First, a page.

So if you spend much time at all online, you know that this video posted by Invisible Children about LRA terrorist, Joseph Kony, has gone viral in a huge way. It was posted on my Facebook wall yesterday by a dear friend, and after viewing it, I shared the link and asked others to watch it, too.
I really didn’t expect all the negativity I’m seeing about it online this morning.
If you visit the IC website, you can read their rebuttals to the accusations they’re receiving of financial and other mismanagement, manipulating truth to promote themselves, etc. I’m not going to go into that here — heaven knows I’ve seen enough of it online already and it’s only 11:00 a.m.
True, the LRA has been out of North Uganda for years now. They’re currently wreaking havoc in neighboring countries, and Uganda is still dealing quite painfully with the aftermath. Many African nations are reeling from this type of terrorism. Obviously, the political situation there is far too complex to summarize in a simple blog post. But if you want to know more about it, research it for yourself.
And if you do want to research any of this for yourself, then I say that Invisible Children has been quite successful in fulfilling their mission to create awareness in a way that has impacted the world.
I’m a Christian, so everything I do passes through that filter. It has to. My opinions and viewpoints are molded by it, by necessity. And it is through that filter that I appreciate what IC has done — educated people about atrocities being committed on our globe, in our lifetime. Even today.
Because of each of those victimized children is a battered, torn, abused body surrounding a beautiful soul that God created and LOVES.
And if I love Him, I can’t get bogged down in technicalities and criticisms and questions and keep my mind cluttered with all the what-ifs. If I love Him, and I know this is happening, and has happened, and I see those horribly disfigured faces and those little girl “brides” and blank-eyed boys my sons’ ages holding machine guns and yet, I do nothing — then my faith is dead.
I have spent the last six months learning about Uganda and building relationships with people there. I know that colors my perspective on this. I’ve heard so many individual stories, researched the orphan crisis and read enough to know that this is a country living with a depth of pain that most of us cannot even fathom.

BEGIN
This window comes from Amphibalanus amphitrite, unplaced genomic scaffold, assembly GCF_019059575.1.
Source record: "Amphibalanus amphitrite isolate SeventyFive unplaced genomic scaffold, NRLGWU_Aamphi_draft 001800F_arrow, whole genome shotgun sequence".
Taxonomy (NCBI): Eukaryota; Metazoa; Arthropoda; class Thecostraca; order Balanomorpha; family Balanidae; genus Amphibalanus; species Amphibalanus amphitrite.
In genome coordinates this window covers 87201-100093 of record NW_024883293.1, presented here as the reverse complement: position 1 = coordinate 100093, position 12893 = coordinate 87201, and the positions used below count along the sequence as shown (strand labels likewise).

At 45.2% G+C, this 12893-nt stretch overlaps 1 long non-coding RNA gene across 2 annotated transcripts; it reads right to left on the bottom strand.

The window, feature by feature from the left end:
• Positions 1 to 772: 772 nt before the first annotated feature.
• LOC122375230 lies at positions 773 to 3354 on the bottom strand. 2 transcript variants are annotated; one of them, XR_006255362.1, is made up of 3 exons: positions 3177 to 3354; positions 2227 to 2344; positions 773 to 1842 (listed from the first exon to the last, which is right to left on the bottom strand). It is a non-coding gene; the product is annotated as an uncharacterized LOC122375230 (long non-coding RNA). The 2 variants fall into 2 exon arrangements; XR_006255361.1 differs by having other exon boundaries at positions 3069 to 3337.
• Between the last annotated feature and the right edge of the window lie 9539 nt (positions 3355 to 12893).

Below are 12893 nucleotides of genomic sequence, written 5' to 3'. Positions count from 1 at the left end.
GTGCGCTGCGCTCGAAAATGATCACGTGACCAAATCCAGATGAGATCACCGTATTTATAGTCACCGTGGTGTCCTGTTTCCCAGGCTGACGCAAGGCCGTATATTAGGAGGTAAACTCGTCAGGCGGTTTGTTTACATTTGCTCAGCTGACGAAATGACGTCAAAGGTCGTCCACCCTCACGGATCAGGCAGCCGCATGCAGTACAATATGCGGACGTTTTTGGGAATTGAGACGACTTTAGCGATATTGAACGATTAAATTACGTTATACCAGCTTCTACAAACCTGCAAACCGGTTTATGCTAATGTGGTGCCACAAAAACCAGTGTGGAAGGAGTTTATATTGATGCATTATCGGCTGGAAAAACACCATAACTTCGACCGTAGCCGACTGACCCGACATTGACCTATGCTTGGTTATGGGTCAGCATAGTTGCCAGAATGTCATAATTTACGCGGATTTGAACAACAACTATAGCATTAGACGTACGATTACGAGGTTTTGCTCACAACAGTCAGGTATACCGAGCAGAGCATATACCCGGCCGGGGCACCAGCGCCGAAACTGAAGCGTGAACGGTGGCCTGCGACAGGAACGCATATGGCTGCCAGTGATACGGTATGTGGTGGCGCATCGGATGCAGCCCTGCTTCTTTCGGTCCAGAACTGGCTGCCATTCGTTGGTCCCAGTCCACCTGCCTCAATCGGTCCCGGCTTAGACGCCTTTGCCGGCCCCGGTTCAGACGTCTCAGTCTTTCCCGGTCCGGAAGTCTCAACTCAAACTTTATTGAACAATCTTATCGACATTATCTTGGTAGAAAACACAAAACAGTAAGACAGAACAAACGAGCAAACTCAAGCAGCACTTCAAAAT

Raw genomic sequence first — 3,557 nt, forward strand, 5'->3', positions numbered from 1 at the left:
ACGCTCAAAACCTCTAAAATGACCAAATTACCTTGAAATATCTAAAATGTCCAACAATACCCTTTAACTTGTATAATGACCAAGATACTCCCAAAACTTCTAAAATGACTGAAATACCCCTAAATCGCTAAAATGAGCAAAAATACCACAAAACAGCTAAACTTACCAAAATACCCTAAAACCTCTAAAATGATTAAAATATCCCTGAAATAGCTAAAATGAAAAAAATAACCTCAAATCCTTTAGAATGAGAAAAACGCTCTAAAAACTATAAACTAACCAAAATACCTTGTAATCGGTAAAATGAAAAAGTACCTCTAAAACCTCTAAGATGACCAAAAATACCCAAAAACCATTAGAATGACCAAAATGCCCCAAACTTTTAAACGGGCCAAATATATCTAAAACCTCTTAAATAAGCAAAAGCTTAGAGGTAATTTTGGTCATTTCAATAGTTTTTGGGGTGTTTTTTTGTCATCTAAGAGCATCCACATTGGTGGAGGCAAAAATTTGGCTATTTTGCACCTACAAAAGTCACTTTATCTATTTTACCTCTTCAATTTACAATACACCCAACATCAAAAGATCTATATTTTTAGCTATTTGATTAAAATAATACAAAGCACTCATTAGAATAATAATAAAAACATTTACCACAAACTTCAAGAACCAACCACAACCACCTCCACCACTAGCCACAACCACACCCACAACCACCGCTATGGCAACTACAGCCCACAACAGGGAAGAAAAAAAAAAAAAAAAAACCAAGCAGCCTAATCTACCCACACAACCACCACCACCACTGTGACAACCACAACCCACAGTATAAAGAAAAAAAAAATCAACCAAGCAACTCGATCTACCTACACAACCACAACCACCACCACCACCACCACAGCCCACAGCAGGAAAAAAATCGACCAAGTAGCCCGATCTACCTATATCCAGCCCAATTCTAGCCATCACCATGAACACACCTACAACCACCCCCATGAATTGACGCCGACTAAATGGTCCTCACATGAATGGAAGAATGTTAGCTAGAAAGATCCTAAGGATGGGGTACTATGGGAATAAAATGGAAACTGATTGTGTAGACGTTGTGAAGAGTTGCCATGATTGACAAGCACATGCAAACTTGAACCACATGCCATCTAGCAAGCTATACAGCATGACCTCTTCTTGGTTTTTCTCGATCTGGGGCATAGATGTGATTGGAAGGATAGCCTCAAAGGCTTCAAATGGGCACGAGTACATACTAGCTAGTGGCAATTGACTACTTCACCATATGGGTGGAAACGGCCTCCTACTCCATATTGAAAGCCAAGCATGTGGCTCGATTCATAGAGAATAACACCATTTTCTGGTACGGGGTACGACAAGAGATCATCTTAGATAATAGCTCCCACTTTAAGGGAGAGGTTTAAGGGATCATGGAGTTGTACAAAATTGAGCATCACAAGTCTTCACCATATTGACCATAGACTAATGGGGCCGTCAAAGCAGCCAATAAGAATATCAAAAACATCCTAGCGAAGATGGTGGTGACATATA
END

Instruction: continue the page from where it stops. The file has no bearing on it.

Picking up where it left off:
Did you know that these abducted kids, even if they do survive, usually can’t go home? It’s been hammered into their brains that they would shame their families if they returned, so instead of going home after escape or release, they end up in places like the ones ministered to by SixtyFeet.
Yes, folks, there are real prisons with metal bars holding children — CHILDREN — some of whom whose only “crime” was to have parents who abandoned them.
Last year, I wanted God to open my eyes, and He did. He always does respond to that kind of prayer, sometimes so fully that you almost wish you hadn’t prayed it.
Because once you know, you’re held accountable for doing something.
I’m not saying you have to donate to IC — I don’t plan to. But if you care about this pain, if you care about kids, if viewing that Kony2012 video has challenged you to make a difference in this world, there are so many worthy ways of doing so.
Sponsor a child through Compassion International. See that little cutie in my sidebar? >>>> You could make that child’s life so much better. Just click the picture.
Click that link above to Sixty Feet and help them bring food, clean water and HOPE to imprisoned children.
Visit Blood of Jesus Ministries-Uganda and help my friend Ronald educate, feed and clothe the 25 children he stepped up to care for because they needed someone to love them and keep them out of places like M1.
Sign up to go on a trip to one of 13 countries with Visiting Orphans.
Adopt. Or donate to the Abba Fund and help another family adopt and change one child’s life for good.
Visit Watoto and help them rescue, raise and rebuild.
I could go on and on listing resources I’ve learned about in the past six months, but you get the idea. There are amazing people doing amazing things around the world. And if you’d rather keep your support closer to home, I’m sure you can find countless ways to reach out to your own city or neighborhood.
But first, we have to know. We have to see the pain around us. That is why I like the Kony2012 video. It’s opening eyes. It’s shattering complacency. It’s making people consider, possibly for the first time ever, pausing their own lives and agendas long enough to really make a difference for another human being.
And at the end of the day, I can’t find fault with that — at all.